5 Key Points to a Crisis News Release
Effective crisis communication is a crucial element in effective crisis management and should assume a central role from the start. It establishes employee and client confidence in the ability of a company to deal with a crisis and to bring about a rapid resolution. Effective crisis communication is also integral to the larger process of information exchange aimed at eliciting trust and promoting understanding of the relevant issues or actions.
Within the limits of available knowledge, effective crisis communication aids such efforts by:
- Guiding appropriate decisions, actions and behaviors
- Improving knowledge and understanding
- Encouraging collaboration and cooperation
- Building, maintaining or restoring trust
Firestorm recommends following the Preaction model – PREDICT.PLAN.PERFORM.® – in dealing with emergency/crisis communications:
PREDICT – Who is the audience & what are their concerns?
PLAN – Tailor message, messenger, and media format to the stakeholder
PERFORM – Focus on the 3 key messages
Successful crisis communication requires a written crisis communication plan prepared and endorsed by the Company’s senior management in advance. A crisis communication plan will:
- Describe and designate staff roles and responsibilities for different emergency/crisis scenarios.
- Designate who is accountable for leading the response.
- Designate who is responsible for implementing various actions.
- Designate who needs to be consulted during the process.
- Designate who needs to be informed about what is taking place.
- Designate who will be the lead spokesperson and backup for different scenarios.
- Include procedures for information verification, clearance and approval.
- Include procedures for coordinating with important stakeholders.
- Include procedures to secure the required human, financial, logistical and physical support and resources (such as people, space, equipment and food) for crisis communication operations during a short, medium and prolonged emergency/crisis event (24 hours a day 7 days a week if needed).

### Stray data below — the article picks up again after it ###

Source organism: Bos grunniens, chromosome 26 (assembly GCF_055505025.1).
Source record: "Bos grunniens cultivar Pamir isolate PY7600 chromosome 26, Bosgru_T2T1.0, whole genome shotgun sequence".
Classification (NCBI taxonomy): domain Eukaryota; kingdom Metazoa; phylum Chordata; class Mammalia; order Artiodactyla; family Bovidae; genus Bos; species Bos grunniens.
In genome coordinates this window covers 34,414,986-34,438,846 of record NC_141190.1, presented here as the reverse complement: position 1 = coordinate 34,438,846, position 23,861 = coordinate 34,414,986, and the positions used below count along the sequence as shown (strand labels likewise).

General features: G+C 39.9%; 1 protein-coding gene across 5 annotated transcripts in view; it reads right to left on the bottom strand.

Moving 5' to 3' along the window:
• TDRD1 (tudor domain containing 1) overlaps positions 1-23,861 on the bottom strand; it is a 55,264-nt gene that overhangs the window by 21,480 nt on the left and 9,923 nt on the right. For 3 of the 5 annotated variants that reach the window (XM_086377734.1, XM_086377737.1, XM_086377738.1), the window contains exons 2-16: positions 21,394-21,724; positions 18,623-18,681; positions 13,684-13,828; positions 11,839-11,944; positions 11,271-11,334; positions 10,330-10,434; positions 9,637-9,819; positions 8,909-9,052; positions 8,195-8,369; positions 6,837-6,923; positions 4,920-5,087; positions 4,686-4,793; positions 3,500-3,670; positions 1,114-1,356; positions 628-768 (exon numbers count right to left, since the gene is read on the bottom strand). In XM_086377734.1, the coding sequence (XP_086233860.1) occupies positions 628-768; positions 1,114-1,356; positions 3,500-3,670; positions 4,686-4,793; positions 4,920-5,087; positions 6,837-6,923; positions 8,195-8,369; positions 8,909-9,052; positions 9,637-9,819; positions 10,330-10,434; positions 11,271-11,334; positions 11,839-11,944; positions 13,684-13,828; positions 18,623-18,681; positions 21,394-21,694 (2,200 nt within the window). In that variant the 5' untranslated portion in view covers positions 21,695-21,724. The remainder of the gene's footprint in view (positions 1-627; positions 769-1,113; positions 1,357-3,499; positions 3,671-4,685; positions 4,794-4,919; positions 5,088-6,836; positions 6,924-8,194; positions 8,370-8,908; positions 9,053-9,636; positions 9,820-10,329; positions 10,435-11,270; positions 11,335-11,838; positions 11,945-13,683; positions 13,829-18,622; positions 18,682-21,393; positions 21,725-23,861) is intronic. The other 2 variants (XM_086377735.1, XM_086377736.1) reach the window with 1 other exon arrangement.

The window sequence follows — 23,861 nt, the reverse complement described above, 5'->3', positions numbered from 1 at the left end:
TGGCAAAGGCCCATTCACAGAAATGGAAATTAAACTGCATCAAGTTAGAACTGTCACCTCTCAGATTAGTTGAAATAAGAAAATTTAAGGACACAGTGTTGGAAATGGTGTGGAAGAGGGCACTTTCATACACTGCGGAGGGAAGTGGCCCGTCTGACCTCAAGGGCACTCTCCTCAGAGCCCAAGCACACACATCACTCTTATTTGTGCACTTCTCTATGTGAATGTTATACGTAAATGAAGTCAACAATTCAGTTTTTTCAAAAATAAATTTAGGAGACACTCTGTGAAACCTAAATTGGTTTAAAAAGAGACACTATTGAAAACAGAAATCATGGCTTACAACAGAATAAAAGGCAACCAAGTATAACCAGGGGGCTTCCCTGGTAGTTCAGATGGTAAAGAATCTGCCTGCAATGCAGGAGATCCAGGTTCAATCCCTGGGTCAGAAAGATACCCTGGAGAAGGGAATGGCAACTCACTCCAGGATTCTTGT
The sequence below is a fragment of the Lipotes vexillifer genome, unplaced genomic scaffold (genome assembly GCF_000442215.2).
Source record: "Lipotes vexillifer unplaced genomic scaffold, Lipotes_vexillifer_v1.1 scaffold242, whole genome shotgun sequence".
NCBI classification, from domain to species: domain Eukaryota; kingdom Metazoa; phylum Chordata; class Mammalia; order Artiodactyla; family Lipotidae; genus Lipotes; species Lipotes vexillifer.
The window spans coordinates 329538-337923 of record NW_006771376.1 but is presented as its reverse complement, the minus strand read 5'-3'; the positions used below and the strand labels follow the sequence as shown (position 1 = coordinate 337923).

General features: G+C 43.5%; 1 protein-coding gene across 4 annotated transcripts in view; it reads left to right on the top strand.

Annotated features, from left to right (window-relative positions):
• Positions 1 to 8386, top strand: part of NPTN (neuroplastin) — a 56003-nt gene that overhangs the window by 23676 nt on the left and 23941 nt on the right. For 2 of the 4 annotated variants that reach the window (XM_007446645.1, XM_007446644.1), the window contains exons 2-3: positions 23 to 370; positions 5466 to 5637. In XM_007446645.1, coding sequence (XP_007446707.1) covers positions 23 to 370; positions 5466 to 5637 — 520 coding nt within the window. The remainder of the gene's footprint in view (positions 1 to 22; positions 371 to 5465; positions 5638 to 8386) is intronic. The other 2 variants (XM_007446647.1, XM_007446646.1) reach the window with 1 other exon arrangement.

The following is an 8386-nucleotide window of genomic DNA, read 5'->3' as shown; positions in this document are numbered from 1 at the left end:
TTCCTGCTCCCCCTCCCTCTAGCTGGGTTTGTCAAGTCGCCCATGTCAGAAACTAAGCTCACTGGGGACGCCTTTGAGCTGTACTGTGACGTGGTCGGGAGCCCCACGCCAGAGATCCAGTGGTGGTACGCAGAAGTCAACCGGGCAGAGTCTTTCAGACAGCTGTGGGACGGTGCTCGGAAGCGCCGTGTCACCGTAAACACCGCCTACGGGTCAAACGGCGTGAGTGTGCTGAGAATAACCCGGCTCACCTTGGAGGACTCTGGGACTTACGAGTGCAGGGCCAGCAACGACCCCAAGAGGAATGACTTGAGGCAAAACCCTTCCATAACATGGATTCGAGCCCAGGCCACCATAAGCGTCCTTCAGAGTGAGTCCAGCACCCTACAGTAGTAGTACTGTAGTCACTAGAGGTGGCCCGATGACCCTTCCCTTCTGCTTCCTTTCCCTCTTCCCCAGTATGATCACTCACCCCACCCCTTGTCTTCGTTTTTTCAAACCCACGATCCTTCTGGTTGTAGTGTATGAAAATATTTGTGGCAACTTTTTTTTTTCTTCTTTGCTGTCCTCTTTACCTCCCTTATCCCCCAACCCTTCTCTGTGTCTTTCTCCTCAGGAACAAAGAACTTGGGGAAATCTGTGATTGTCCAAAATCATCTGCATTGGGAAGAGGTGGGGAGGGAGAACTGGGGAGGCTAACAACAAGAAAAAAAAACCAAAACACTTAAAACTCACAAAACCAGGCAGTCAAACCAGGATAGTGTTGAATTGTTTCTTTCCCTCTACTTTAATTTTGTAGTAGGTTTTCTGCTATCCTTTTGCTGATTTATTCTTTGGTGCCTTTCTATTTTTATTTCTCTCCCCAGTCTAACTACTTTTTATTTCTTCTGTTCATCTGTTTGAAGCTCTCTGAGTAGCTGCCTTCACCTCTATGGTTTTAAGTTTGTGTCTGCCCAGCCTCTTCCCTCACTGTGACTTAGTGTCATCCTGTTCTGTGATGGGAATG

- Include policies and procedures regarding employee contacts from the media.
- Outline well thought out contingency plans for various scenarios.
- Include regularly checked and updated media contact lists (including after-hours news desks).
- Outline exercises and drills for testing the crisis communication plan as part of larger preparedness and response training.
- Identify subject-matter experts (for example, Firestorm, university professors) willing to collaborate during an emergency/crisis, and develop and test contact lists (day and night); know their perspectives in advance.
- Identify target audiences.
- Contain fact sheets, question-and-answer sheets, talking points and other supplementary materials for potential scenarios.
- Contain procedures for posting/updating information on a website.
- A key step in effective crisis communication is the development of clear, concise messages that address stakeholder questions and concerns. One of the most powerful tools for preparing clear and concise messages is the message map.
A message map consists of detailed and hierarchically organized information that can be used to respond to anticipated questions or concerns. It is vital that key messages be concisely stated if they are offered to the news media as sound bites or quotes. Information to be included in a news release should be prepared in advance. A news release tells reporters the basic who, what, when, where, why and how of an event. Most importantly, a news release should quickly convey the vital information.
- Identify what you most want the target audience to know
- Identify what you need to do to correct misperceptions or erroneous information
- Prepare three key messages that communicate your overarching (core) talking points
- Prepare supporting message points for each key message
- Develop supporting material for each message (for example, visuals, examples, quotes, personal stories, analogies, endorsements by credible third parties, or directions for obtaining additional information);keep messages simple and short
Last, remember to always document in writing the recommended messages and supporting material and practice, practice, practice delivery. Want to learn more? Download Critical Decision Support – Perspectives on Business Continuity Crisis Management